Re: The scientific status of PCP

Gary Blanchard (
Sat, 15 Jun 1996 13:08:28 -0700

Dear Mike -

I've just read your post, with interest. I am unclear about a couple of
things, evidently about some written/unwritten rules of PCP operation.

>You write: > Yes, according to the individuality corrollary, individuals can create
> wide variety of dichotomous constructs, including religion-science.

Why is a corrolary needed to recognize that? We humans just do it, in
language, constantly, with no permission, concern, even awareness, often.

> question is: Is that the only dichotomy that can be created?

Of course not, given the nature of human nature (see above).

> Is it somehow a valid or natural one?

Who is to decide such a question? On what authority?

> Is science *really* in opposition to
> religion? -- well in some ways yes, in others no.

I could be wrong, but it looks to me like this is just your opinion---but
you are treating it like a fact.

> It seems to me, as others
> have articulated, the dogmatism-critical reflection dichotomy (and > others) like it are more useful in describing and evaluating systems >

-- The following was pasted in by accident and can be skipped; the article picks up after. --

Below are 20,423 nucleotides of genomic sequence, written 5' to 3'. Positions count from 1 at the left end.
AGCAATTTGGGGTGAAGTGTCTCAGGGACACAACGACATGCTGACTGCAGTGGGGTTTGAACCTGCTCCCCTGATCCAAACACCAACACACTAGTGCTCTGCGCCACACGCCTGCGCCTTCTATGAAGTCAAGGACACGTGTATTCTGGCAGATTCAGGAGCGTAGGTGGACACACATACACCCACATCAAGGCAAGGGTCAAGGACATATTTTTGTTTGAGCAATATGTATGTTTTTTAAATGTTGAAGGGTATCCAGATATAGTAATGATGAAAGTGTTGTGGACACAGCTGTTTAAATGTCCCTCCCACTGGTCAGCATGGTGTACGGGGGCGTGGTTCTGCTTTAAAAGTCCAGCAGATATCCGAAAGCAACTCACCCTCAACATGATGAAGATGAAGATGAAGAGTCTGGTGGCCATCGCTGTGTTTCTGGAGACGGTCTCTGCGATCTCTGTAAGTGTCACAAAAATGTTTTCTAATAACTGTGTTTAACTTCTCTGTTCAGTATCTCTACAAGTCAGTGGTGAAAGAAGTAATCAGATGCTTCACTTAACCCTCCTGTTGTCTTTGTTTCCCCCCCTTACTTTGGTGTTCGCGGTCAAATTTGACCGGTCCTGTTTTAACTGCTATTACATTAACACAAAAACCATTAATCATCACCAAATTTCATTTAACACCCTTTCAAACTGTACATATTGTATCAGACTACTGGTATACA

that purport
> to describe the world.

You're certainly entitled to your opinion. I still disagree. I have
given my grounds, what are yours?

>Some versions of religion embody much critical
> reflection and little dogmatism; some people who call themselves > scientists
> do otherwise.

Now, just exactly how do we operationalize 'much critical reflection and
little dogmatism.' If we can't, then how can one make defensible
statements about the matter? So this must be just another opinion...but
presented as if it is somehow authoritative. Not nice.

> Remember: I can define individuality in contradistinction to dependence
> -- I get a very different construct if I define individuality in opposition
> to interdependence, or if I define dependence in opposition to lonliness.

Yes, or if you define it in contradistinction to Eskimo Pies. So what?

> There are many ways of parsing our experince.

What do you mean by that, and why can't you say it more plainly? I have
learned that the purpose of communication is to evoke the other to an
understanding like the one I am intending to evoke them to. In other
words, to be other-focused. Many of these conversations are not like
that, in my opinion. This is simply one example.

Mike, remember please, I intend no personal offense. I just want to get
at the truth of this matter. I thought you PCPers were Constructivists;
I'm getting real concerned that you're only constructivists. In which
case I'm in the wrong place, and simply interrupting your mind games.

On the other hand, as Dennis Miller says, I could be wrong.

Besr with me, okay? Best, Gary